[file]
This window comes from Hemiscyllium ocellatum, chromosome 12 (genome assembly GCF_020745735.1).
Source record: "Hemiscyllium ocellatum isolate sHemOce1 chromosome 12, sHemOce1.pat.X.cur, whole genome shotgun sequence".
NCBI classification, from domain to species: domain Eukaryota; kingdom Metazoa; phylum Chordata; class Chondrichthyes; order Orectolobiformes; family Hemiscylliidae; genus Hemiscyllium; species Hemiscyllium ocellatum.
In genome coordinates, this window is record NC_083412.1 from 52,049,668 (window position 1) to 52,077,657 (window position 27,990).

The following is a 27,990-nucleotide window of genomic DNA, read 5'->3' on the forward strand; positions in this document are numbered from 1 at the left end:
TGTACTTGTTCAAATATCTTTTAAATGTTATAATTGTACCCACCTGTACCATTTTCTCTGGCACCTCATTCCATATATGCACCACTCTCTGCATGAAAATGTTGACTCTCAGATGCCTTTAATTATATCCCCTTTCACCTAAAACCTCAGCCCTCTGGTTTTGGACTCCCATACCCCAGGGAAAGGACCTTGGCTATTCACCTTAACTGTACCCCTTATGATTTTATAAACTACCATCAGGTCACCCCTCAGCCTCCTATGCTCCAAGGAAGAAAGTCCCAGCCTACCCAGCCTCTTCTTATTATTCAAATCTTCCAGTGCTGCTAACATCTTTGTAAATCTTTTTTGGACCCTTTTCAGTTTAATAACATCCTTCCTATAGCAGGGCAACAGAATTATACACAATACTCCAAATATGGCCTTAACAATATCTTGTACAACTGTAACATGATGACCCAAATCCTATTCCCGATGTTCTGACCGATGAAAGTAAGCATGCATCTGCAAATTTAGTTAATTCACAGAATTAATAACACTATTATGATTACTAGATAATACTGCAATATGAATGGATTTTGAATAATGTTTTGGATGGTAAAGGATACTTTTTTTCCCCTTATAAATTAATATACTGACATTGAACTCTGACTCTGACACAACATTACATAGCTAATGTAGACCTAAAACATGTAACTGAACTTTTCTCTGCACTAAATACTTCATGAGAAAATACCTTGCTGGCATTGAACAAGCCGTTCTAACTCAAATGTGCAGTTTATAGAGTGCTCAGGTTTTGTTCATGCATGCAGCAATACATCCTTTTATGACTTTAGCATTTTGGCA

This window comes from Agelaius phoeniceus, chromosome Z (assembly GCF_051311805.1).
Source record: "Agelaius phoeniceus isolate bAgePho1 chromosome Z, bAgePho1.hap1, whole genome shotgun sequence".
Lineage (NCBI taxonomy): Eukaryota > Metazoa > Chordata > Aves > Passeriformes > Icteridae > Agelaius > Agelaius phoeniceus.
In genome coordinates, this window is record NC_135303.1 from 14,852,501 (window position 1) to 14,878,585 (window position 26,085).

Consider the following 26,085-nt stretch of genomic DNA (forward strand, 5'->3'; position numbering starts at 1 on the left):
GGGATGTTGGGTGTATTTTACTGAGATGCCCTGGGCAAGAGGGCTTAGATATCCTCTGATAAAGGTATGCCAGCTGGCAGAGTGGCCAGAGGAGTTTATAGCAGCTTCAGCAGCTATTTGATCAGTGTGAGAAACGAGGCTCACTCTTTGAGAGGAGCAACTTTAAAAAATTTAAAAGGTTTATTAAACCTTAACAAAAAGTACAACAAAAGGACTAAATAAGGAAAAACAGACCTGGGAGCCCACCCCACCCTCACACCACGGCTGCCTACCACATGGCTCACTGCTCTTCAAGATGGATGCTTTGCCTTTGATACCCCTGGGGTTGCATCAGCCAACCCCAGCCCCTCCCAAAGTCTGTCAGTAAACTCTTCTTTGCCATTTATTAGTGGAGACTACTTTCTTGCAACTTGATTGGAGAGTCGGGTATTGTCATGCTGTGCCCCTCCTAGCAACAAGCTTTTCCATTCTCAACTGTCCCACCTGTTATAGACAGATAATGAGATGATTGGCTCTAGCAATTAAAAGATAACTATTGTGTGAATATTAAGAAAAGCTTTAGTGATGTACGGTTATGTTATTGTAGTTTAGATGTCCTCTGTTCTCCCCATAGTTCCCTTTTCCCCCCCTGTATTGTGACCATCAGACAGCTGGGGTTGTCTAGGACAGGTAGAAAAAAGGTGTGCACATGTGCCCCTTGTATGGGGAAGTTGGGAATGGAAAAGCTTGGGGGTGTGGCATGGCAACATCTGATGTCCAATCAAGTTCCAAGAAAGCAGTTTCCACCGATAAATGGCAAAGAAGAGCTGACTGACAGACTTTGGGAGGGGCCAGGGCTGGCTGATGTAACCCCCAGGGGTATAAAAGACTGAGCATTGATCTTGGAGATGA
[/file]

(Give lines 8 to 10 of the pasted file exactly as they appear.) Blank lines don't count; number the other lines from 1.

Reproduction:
Source record: "Agelaius phoeniceus isolate bAgePho1 chromosome Z, bAgePho1.hap1, whole genome shotgun sequence".
Lineage (NCBI taxonomy): Eukaryota > Metazoa > Chordata > Aves > Passeriformes > Icteridae > Agelaius > Agelaius phoeniceus.
In genome coordinates, this window is record NC_135303.1 from 14,852,501 (window position 1) to 14,878,585 (window position 26,085).